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Charles Rachor

I was sixteen, ending my Junior Year at St. Michael's High School in Flint. My classmates Dick Wagner and Jack Murphy and I went downtown to shop at Penney's. Then we decided to go to the North Flint Drive-In on N. Saginaw Street to see "Invasion USA". We didn't call our parents and let them know we were going there. Dick was driving his parents' brand new Buick sedan.

It was a hot, humid and still night. The car was facing east looking at the screen. Just as the movie screen flickered to life cars started driving out of the theater. We looked behind us to the West and saw a black funnel cloud stretching from the horizon to the sky. It was still a ways away, probably near the present I-75. We recognized it as a tornado. There had been a tornado in Massachusetts a few days before that in the news.

We immediately drove out of the theater and turned South on N. Saginaw St. towards Coldwater Road. In their panic, people were ignoring the traffic light at Saginaw and Coldwater smashing into each other like a demolition derby. It wasn't possible to get through the intersection. We stopped the car in front of Beecher High School and watched the tornado move towards us. I was sitting in the middle of the front seat between Dick and Jack.

When the tornado hit, the windshield disintegrated as if a thousand stones had been thrown at it. Somehow I twisted and crawled into the back seat fast enough to avoid any cuts from the glass. Dick and Jack both had many glass cuts on their face and arms. The Flint Journal took a picture of Mr. Wagner's new Buick sitting on a pile of lumber in the Beecher Lumber yard that was located across the intersection and down the street past a gas station. It had probably traveled 100 yards.

I remember walking around the area afterwards and seeing people rescued. I was eventually put in a car with several other injured people. The car drove down Saginaw St. with the driver flashing its lights and blinking its horn. I have often wondered how much blood got on the car seats of that Good Samaritan.

We were taken to Hurley Hospital. I was put on the floor with many other patients in one of the large rotundas that the hospital wings branched out from. Father Sheridan, the pastor of St. Michael's, came across me there, and eventually my parents were notified that I was there. Unfortunately it was after my Father had searched for me at the temporary morgue that had been set at the Flint Armory.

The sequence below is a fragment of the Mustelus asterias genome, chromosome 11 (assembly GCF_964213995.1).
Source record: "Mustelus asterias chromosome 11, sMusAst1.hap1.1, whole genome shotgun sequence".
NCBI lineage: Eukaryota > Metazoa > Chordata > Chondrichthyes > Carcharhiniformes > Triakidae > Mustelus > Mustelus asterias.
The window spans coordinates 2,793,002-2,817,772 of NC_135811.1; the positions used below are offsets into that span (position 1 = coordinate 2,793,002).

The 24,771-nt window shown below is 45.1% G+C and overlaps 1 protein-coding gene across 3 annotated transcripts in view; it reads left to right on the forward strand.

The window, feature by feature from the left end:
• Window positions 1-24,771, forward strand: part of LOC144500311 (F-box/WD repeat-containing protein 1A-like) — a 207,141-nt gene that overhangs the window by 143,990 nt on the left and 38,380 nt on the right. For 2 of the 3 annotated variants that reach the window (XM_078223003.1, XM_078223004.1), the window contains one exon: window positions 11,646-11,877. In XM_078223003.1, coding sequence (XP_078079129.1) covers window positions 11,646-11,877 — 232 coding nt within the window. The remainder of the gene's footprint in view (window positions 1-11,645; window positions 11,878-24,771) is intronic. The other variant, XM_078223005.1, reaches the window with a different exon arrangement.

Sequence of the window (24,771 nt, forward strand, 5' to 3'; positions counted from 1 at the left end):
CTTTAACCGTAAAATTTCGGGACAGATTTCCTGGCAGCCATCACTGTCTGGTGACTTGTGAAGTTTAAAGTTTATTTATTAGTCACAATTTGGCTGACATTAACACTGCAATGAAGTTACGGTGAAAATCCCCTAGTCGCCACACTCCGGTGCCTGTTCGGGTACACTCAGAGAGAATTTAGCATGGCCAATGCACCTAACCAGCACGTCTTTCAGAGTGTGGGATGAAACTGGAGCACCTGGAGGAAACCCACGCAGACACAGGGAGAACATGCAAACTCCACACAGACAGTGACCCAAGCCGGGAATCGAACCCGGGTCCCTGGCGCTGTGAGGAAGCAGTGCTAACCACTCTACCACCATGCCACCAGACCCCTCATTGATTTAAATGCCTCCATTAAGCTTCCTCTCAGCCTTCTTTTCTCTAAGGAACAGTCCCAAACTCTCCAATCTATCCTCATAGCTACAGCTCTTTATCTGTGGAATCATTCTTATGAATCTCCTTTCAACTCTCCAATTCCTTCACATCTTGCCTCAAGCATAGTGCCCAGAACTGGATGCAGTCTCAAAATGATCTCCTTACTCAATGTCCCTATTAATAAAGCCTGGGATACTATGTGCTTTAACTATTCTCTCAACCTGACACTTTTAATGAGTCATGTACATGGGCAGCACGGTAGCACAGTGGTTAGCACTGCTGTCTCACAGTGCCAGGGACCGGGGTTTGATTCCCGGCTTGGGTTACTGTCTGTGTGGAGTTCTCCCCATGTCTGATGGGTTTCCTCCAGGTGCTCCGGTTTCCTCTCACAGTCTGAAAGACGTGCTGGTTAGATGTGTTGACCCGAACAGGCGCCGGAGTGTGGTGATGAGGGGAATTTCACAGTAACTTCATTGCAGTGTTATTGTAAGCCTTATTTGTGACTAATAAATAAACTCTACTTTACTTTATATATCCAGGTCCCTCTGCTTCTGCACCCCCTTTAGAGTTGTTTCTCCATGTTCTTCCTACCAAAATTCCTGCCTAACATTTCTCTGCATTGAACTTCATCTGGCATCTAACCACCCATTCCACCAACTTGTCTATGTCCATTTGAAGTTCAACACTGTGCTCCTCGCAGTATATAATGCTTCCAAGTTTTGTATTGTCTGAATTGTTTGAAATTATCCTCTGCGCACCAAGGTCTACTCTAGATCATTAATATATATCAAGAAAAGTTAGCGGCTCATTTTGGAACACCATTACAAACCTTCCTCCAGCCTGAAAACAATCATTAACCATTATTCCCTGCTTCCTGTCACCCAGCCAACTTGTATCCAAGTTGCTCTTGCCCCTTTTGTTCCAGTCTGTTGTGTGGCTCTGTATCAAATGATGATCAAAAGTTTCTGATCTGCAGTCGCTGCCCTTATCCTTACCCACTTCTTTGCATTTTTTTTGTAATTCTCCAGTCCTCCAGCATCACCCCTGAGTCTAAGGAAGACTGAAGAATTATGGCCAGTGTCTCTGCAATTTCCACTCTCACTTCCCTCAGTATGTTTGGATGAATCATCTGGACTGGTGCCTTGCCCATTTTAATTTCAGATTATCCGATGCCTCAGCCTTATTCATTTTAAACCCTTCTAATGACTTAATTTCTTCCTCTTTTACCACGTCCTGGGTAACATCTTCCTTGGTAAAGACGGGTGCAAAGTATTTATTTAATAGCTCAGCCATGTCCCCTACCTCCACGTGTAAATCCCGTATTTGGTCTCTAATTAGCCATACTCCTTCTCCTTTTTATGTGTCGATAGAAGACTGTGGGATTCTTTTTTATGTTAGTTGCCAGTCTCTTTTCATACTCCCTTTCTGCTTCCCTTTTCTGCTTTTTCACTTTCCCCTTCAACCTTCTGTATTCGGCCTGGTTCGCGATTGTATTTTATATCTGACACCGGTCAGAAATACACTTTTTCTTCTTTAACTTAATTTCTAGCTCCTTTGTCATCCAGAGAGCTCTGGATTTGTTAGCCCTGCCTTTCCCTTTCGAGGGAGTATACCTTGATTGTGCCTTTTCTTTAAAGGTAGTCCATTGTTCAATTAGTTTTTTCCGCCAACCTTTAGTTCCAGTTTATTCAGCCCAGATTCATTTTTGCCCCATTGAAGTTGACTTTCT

By morning many non- tornado patients were discharged from Hurley and I was given a room. My left leg was put in a cast. Several days later my leg swelled out of the cast and the cast was cut off revealing gas gangrene. I was taken to surgery and the infected tissue was removed. Many tornado victims were infected with gas gangrene. Many of the homes in the Beecher area were on septic tanks. The tornado blew the contaminated dirt from the ground into every exposed pore of our skin. We all looked like we had beard stubble for many days. It wouldn't wash out. Gas gangrene is very contagious and all who had it were separated and quarantined on separate floors of the hospital. Many tornado victims had amputations because of it. To the best of my knowledge Dr. Hira Branch was the only orthopedic surgeon in Flint at the time. He must have been very busy.

I was put on the isolation floor in a room with a man named Paul Ginter who lost an arm and a leg and a sixteen old son. It must have been hard for him having a sixteen-year-old boy in the room. He eventually went to college and became a principal in the Flint School system.

My classmates also survived. Dick Wagner was released fairly soon. Jack Murphy was in a coma for a while but he was released before I was. I was released on July 3rd in time for my seventeenth family birthday party on the Fourth of July. My final report card for my Junior Year reflected better marks than I deserved. I sensed the sisters thought I had passed a far harder exam than the ones they had given in my absence.

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Updated 05/12/16
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